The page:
Appalachicola oysters, California drought and Otis Redding

Published: Thursday, February 27, 2014 at 04:30 PM.

“You don’t miss your water …’til your well run dry …” — “You Don’t Miss Your Water” by Otis Redding

  Activating the Keystone Pipeline would provide much needed energy and a boost for our economy through the many high-paying jobs associated with the project. 

That said, the “liquid controversy” of 2014 that has the most telling implications for our future economic health involves not oil, but the availability of potable water. A drought in California has that entire state on a water preservation program, and a spill related to the coal industry in Charleston , West Virginia , has contaminated drinking water for an American capital city of 300,000 people. 

On Jan. 9, a leak at a chemical storage facility spilled 4-methylcyclohexane methanol into the Elk River and contaminated that city’s water supply. Over six weeks later, there are still concerns that the water is not safe for drinking.  As of this writing, some schools in the Charleston area are still being shut down.  Some 30 years ago I heard someone say that eventually water would be more valuable than oil, and I considered the statement hyperbolic.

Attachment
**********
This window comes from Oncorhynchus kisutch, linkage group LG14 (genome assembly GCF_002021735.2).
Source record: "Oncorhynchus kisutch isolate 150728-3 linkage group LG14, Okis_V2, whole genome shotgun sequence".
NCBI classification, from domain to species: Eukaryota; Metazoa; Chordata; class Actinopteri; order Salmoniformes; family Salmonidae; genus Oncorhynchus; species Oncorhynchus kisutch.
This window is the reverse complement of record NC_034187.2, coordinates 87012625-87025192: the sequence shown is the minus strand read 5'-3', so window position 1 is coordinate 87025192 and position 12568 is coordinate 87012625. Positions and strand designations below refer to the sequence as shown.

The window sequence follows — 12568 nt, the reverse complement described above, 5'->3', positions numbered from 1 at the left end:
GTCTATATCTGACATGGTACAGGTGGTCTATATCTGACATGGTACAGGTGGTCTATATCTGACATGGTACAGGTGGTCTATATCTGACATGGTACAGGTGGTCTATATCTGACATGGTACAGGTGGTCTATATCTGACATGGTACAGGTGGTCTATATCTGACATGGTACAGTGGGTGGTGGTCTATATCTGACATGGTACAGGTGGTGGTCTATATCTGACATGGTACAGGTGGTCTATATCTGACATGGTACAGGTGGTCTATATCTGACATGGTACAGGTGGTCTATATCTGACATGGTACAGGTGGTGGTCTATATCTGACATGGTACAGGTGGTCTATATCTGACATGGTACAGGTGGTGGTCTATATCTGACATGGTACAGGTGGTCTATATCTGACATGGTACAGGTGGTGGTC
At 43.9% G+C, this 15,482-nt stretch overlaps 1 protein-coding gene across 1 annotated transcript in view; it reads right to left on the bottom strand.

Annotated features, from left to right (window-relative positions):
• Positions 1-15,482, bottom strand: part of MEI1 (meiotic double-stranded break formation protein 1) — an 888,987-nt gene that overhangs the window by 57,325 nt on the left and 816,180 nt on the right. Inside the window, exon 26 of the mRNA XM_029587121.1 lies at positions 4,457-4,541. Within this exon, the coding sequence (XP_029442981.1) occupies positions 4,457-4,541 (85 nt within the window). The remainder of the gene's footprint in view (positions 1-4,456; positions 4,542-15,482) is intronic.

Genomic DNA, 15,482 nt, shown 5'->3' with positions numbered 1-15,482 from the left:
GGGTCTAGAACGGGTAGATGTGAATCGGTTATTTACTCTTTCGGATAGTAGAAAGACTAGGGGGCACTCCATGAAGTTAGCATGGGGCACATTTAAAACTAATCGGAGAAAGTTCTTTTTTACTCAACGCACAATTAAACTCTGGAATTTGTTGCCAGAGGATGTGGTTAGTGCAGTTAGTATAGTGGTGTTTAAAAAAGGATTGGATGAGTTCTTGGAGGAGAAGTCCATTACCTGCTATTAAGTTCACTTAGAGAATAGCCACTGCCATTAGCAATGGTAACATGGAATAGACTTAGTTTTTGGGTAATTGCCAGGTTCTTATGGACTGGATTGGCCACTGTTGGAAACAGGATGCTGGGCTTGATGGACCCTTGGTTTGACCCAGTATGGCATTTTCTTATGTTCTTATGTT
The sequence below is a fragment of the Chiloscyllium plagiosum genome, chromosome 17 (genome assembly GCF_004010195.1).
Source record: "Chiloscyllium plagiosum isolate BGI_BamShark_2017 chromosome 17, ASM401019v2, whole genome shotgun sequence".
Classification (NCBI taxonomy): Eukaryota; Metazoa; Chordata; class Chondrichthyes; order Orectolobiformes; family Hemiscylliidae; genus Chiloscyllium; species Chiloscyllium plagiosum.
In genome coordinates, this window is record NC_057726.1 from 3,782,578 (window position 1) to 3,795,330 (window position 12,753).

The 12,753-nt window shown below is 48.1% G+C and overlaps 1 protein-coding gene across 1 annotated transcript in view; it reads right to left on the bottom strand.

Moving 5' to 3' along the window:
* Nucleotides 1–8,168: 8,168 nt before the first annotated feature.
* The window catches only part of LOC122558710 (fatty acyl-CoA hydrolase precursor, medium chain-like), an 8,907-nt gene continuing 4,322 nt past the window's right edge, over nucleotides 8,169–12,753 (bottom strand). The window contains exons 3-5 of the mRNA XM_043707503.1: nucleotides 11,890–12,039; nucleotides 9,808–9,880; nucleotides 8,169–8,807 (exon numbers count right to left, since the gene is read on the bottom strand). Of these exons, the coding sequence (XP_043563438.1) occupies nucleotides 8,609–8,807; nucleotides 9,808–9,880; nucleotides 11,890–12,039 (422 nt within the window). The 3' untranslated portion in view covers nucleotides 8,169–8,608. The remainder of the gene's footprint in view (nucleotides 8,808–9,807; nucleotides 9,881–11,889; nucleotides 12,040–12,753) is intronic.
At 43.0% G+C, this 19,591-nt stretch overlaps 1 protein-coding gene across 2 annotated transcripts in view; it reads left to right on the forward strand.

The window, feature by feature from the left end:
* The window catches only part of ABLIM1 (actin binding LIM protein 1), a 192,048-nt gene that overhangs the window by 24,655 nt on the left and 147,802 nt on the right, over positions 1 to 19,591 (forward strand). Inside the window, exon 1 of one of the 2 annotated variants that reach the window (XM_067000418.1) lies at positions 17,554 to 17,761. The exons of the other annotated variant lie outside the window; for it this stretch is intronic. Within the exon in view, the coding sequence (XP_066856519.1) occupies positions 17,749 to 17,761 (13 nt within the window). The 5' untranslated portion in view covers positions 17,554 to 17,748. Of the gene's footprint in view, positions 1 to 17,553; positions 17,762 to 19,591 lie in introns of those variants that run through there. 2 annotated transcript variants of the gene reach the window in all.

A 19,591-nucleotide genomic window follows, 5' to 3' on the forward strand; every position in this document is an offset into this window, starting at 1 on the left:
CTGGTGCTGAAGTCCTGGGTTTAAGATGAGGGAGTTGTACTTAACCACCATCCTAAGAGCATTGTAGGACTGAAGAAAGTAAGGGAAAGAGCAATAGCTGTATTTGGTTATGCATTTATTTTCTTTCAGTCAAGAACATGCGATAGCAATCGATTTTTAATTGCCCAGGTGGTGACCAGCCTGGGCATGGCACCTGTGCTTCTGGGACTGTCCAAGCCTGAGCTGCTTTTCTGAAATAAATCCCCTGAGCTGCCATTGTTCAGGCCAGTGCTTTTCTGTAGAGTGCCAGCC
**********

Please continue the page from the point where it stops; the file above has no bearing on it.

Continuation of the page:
Now, not so much.

Consider the oyster industry in Appalachicola, 75 miles southwest of Tallahassee, which for decades has relied on plentiful, fresh water flowing southward from the north Georgia mountains and headwaters from Alabama flowing down into the Appalachicola River. Now that water flow is partially dammed in Lake Lanier , which serves as a primary source for Atlanta . The freshwater needs of the Atlanta metro area have grown exponentially, and the Appalachicola River isn’t what it used to be when it reaches the Gulf. 

And so the oyster industry isn’t what it used to be. A court battle among these three states that dates back 20 years has yet to resolve this problem of regional water rights.

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